Inoteca in LES is a great small plate Italian spot. Also, for high end but not stuffy Italian, Babbo (all of Batali's restaurants are generally very good....Babbo, Lupa, Casa Mono, etc).

        And of course, do the bagel/Jewish deli thing while you're here. A search of chowhound will give you loads of opinions on where 'the best' can be had.

        2 Replies
        1. re: Nehna

          I guess you didn't read too carefully. While they should definitely have a bagel, as well as a bialy, Jewish deli is out because they are *vegetarians*. However, the fish eater can top that bagel or bialy with appetizing from Russ & Daughters (take-out only) or have the sit-down experience at Barney Greengrass. Definitely very NY experiences.


          1. re: RGR

            No, simply forgot when I recommended it. But as you pointed out, jewish deli easily includes bagels with lox.

        2. mermaid inn on second avenue in the east village and tides on norfolk street in the lower east side are both great options for fish-eaters.
          i would stay away from zen palette, though i've heard good things about pure food and wine.

          1. there are far too many good restaurants to cater to your diet than to bother with candle 79. perhaps if you're heading to that neighborhood for the Met or what have you, you can grab a quick lunch at their place on 75th/3rd - candle cafe.

            1 Reply
            1. re: harrison

              have you been to candle 79? would you not recommend it? i liked the idea of it, but i see your point too! i only want to go if its a REALLY good foodie experience. :o)

            2. I'm a London guy who's been living in NYC for the last 18 months and I suggest that the must try eating experiences over here (bearing in mind your dietary preferences) are Jewish Deli (Russ & Daughters take out is fantastic - smoked salmons, pickled herrings, cream cheeses), Sushi (Ushiwakamaru or Seki for pricier, Ebisu or Kanoyama for more mid price), Japanese Izakaya (Sakagura, Aburiya Kinnosuke), American Diner style (I'm no expert on these but 24 Prince and Penelope are good options; Empire Diner is an authentic setting but with just adequate food offerings), New American/American seasonal (Blue Hill Stone Barns outside the city is the best option for this but in the city places like Little Giant, Hearth, Tasting Room, Little Owl always get honourable mentions), NYC Grand Cafe style (I like Gotham Bar & Grill), pan Latin American (Caracas Arepa House is a good, low key option in the East Village), Brunch menus (I'm not a brunch fan but Five Points and Prune regularly get rave reviews). I also like a couple of the Spanish eateries notably Tia Pol (tapas with a twist), Degustation (avant garde Catalan style) and Despana (deli/take out with good bocadillos and some excellent cheeses - try the Nevat for example). If you want to try some different grog, you should check out a sake bar and I would recommend Sakagura and Aburiya (see above), Decibel or else purchasing some from Landmark Wines or Astor Wines. Jacks is a nice coffee shop on W10th if that's your scene. I'm not a huge pizza lover but the one institution that I tried, namely Lombardis, was tasty pizza and, whilst inevitably overrun with tourists, still very New York.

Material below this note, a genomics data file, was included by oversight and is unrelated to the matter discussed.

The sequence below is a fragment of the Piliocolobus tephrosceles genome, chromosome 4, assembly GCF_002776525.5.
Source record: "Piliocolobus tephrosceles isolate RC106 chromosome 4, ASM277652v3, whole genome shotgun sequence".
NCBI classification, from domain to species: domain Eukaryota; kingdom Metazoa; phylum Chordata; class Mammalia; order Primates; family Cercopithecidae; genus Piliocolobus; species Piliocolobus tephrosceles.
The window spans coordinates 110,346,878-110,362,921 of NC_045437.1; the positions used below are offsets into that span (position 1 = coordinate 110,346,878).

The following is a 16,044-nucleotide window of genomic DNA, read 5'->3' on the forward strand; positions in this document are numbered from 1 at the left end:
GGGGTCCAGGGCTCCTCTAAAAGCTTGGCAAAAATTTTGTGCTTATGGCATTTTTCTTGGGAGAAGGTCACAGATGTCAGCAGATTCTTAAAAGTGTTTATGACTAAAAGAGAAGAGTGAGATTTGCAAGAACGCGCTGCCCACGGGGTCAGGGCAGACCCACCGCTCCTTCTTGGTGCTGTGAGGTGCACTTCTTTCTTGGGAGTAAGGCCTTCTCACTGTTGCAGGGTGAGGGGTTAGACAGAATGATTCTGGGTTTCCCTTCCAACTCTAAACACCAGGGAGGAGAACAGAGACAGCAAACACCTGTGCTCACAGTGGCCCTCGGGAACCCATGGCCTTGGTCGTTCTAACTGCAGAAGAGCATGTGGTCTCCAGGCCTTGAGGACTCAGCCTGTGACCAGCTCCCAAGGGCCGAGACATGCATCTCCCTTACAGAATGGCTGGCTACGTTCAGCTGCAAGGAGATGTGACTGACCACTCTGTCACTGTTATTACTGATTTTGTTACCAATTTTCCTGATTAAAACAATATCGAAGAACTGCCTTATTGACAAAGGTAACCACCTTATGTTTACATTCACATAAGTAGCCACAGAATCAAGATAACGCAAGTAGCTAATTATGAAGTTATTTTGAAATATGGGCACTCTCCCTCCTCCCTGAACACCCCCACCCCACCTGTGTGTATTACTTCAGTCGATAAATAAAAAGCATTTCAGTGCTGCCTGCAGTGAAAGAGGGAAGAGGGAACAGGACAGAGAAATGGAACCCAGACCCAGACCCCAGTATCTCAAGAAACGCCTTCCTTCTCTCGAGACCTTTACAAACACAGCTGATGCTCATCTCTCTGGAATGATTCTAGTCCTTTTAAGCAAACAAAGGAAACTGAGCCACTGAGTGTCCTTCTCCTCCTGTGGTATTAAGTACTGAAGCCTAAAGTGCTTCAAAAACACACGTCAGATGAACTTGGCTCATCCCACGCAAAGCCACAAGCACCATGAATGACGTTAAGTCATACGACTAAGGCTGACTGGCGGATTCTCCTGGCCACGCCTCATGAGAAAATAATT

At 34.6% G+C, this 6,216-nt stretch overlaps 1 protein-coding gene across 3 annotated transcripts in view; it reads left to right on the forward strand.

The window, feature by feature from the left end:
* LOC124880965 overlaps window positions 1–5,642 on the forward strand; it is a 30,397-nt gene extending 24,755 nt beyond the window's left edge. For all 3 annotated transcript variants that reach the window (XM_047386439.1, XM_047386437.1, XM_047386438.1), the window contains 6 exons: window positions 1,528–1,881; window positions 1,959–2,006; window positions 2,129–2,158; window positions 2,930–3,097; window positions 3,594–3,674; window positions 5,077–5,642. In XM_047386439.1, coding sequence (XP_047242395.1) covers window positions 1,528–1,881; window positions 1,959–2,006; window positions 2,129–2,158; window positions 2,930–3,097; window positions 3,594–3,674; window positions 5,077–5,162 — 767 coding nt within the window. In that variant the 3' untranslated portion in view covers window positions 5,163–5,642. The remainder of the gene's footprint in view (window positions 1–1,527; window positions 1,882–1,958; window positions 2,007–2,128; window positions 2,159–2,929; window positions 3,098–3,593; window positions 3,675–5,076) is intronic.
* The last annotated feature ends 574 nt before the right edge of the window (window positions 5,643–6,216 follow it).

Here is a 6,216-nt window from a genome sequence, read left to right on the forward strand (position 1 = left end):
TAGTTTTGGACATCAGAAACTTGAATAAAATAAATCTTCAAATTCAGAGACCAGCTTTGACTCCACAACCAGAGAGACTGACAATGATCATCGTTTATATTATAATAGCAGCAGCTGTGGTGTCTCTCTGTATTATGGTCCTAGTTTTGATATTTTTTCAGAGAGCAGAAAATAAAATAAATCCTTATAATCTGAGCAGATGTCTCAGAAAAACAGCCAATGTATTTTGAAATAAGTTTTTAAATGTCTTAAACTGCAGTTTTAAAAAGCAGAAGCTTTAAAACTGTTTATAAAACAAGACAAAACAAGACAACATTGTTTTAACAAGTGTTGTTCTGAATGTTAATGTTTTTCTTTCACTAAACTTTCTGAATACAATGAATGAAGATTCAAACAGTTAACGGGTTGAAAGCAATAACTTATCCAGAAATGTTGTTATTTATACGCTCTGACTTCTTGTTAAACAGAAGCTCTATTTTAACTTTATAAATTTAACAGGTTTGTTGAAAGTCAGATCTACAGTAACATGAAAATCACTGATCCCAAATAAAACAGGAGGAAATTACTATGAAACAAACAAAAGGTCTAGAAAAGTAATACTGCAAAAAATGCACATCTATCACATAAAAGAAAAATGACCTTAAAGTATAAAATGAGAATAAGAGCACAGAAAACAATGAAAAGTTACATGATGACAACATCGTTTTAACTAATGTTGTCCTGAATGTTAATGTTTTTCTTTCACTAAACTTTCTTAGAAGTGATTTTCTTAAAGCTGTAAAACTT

I definitely wouldn't bother with Indian food over here and would probably give Italian and French places a miss too. I've also been underwhelmed by Mexican options although they still beat what's available on this front in the UK.


              1 Reply
              1. re: oonth

                Wait, "I would give Italian and French a miss...".

                I will not pretend to be an expet on London's food, but I am pretty sure we can hold our own in the French and Italian areas. I dont think it is neccessary to go through the long list of great restaurants that serve these cuisines. You can check the board for those.

                As for Mexican, try Pampano on e.49th (lex).

              2. Wow! Thank you for all this input - this is so helpful. Need more help though!
                Have not seen any comments about Union Square Cafe for lunch - do you think it's not a good idea? It's just that I love the idea of eating at the bar there, seems so American!